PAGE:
One particular aspect of the field that has been making headlines in recent years is CRISPR (clustered regularly interspaced short palindromic repeats), the group of DNA sequences that form the basis of the technology CRISPR/Cas9, which has the capability to specifically alter genes within organisms. As Largaespada explains, CRISPR “is a molecular mechanism used by bacteria for a defense against viruses, called bacteriophage, that infect them.”

Ultimately, CRISPR’s uses in genome engineering were noticed by scientists, and it has been effectively “engineered to work as a tool in many cell types, including human cells, so that one can introduce a DNA nick or break at any position along the chromosome of a cell,” Largaespada says. “These nicks or breaks can be converted to a small deletion to inactivate a gene, or to any desired sequence for other purposes, such as giving the gene a new function. CRISPR can be used for other things also, such as reversibly turning a specific gene on or off. This tool is a huge boon to research since it gives us a chance to more easily do what took a great deal more time in the past. The applied research is even more exciting since CRISPR provides a way to make genetic modifications to useful plants and animals.”

While the CRISPR/Cas9 technology has shown immense potential—it has arguably revolutionized the field and paved the way for a great deal of progress—the use of this tool has also been met with some controversy. An ongoing intellectual property dispute has led to court cases over legal mistakes in the initial patenting of CRISPR technology since 2016, and the low cost of producing and distributing this technology has inadvertently led to a market of mail-order gene editing kits giving way to “garage scientists” and DIY-inspired genome editing projects that many experts argue may pose legitimate risks to society. On top of that, some scientists have challenged the effectiveness and safety of the technology as a whole. A study published in Nature last year argued that the use of CRISPR may be associated with genetic unexpected mutations, but this was subsequently criticized and then challenged in another study and ultimately retracted from the journal altogether. A more recent study in the journal Nature Biotechnology has argued that cells edited through CRISPR technology struggle to repair themselves after the process, thus causing significant genetic damage.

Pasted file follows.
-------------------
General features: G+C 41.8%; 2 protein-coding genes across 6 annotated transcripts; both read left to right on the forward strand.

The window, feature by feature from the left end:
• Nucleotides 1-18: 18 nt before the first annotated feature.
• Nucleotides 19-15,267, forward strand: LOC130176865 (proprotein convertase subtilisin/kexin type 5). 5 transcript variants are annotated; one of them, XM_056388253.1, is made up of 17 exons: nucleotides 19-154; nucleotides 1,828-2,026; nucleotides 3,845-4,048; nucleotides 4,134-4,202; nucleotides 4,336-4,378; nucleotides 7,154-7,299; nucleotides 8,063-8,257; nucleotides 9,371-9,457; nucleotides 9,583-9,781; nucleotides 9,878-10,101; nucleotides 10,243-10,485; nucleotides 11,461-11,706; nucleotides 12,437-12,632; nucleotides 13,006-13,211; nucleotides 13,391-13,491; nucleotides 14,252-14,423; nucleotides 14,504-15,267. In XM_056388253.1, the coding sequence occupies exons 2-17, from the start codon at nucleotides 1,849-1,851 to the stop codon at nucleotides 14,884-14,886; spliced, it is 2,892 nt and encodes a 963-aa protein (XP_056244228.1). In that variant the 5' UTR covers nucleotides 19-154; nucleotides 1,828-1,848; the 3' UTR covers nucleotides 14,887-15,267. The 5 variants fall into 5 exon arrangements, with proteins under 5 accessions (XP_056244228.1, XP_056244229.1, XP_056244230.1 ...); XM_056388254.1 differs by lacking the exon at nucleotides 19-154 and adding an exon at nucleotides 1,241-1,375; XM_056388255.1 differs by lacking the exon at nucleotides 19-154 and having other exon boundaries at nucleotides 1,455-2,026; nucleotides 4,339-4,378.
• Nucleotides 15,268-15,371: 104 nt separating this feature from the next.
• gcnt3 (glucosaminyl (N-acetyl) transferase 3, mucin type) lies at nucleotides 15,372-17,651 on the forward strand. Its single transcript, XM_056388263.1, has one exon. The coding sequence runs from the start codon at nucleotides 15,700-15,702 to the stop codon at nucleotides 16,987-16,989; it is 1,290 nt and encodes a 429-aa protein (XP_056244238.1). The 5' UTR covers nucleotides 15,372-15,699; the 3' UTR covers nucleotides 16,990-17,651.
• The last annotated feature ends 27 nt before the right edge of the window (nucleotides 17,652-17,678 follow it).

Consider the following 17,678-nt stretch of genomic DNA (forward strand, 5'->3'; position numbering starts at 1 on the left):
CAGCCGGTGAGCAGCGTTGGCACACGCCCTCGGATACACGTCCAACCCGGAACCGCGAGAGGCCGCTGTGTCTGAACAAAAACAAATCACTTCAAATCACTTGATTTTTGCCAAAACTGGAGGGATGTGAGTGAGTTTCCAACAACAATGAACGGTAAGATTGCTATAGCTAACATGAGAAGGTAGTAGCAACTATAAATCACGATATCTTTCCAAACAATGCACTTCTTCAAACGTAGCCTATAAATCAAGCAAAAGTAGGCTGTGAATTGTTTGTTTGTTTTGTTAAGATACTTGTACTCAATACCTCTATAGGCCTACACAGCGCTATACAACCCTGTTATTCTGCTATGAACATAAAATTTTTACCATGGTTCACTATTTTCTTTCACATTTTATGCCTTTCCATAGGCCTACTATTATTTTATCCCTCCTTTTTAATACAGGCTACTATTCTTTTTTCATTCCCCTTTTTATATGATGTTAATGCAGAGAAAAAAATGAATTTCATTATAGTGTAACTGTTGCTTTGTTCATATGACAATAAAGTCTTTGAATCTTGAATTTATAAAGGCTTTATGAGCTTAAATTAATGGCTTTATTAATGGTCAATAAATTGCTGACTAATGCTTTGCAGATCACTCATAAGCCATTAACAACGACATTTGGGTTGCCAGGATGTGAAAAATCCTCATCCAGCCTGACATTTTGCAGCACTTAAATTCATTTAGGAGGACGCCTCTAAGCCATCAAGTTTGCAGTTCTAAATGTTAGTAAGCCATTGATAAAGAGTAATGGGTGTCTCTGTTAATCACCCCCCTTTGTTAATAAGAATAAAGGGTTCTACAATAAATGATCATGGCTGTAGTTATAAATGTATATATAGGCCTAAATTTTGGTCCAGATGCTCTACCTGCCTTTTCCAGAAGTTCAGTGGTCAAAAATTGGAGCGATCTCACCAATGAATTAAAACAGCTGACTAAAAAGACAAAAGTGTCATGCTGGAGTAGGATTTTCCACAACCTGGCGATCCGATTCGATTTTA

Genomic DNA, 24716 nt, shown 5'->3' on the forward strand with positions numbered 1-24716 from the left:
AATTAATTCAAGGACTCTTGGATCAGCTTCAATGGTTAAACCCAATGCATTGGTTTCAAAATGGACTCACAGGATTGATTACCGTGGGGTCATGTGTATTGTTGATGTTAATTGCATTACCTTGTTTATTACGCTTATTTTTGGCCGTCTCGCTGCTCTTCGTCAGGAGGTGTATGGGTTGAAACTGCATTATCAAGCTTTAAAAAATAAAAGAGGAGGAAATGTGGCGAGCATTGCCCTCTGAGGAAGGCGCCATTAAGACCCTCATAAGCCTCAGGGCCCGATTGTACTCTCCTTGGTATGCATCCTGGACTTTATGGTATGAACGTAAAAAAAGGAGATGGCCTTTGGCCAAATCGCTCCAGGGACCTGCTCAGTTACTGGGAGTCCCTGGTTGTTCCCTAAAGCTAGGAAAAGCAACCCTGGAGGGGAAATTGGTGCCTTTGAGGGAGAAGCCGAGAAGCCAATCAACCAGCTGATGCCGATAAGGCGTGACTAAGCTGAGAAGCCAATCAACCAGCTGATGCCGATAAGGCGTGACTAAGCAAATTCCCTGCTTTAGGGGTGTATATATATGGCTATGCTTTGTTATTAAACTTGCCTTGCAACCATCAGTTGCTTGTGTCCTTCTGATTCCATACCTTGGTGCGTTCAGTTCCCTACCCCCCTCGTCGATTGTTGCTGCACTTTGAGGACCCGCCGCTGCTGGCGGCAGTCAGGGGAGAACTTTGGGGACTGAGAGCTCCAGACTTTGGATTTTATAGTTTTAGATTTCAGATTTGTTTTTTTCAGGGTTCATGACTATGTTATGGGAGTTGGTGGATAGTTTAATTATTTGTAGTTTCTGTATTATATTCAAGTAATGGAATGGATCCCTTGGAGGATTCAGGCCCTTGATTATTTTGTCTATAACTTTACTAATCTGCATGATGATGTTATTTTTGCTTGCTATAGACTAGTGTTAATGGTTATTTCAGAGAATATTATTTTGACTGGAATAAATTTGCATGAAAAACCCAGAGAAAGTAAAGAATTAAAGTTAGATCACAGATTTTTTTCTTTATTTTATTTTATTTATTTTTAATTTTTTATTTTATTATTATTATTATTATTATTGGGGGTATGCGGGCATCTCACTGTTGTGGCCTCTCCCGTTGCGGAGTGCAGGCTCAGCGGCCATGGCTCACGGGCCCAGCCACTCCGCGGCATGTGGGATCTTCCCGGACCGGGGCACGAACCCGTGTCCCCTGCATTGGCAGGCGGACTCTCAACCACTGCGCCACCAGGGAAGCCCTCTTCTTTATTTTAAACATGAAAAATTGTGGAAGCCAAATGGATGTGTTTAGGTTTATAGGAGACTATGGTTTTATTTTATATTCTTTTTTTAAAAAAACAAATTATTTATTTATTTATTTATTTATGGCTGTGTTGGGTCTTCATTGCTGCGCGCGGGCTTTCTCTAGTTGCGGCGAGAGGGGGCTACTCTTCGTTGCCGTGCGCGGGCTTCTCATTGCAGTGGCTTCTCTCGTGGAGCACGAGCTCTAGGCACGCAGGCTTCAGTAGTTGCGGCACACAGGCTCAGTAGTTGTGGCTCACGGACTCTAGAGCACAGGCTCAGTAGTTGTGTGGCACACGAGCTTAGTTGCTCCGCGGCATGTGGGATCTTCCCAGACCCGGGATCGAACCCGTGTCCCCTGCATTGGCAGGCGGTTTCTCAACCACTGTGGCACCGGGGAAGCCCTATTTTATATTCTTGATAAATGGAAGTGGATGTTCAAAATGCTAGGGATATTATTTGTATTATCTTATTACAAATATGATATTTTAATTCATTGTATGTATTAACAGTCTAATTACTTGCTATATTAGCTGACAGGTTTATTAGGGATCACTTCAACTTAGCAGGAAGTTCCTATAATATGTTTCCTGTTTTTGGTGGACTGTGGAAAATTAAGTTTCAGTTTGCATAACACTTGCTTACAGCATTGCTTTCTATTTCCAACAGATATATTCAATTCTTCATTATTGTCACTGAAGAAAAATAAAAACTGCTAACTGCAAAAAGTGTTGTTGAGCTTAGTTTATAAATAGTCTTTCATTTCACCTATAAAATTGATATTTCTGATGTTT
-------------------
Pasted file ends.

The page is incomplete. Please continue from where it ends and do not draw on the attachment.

Dr. Largaespada and his colleagues understand and recognize the validity of these concerns but also hope that these setbacks will not stand in the way of all of the positive developments that have been coming out of the field. Largaespada believes that these issues are “still important to keep talking about” and hopes to continue having “an ongoing dialog with all stakeholders including the general public.” Effectively, the members of the Genome Writers Guild believe that it is continued engagement, discussion, and a greater general understanding of the concepts and technologies that will help the field progress meaningfully. This is why they hope to see a large turnout at their conference this weekend and especially at the public Science Café event—for which you can register here.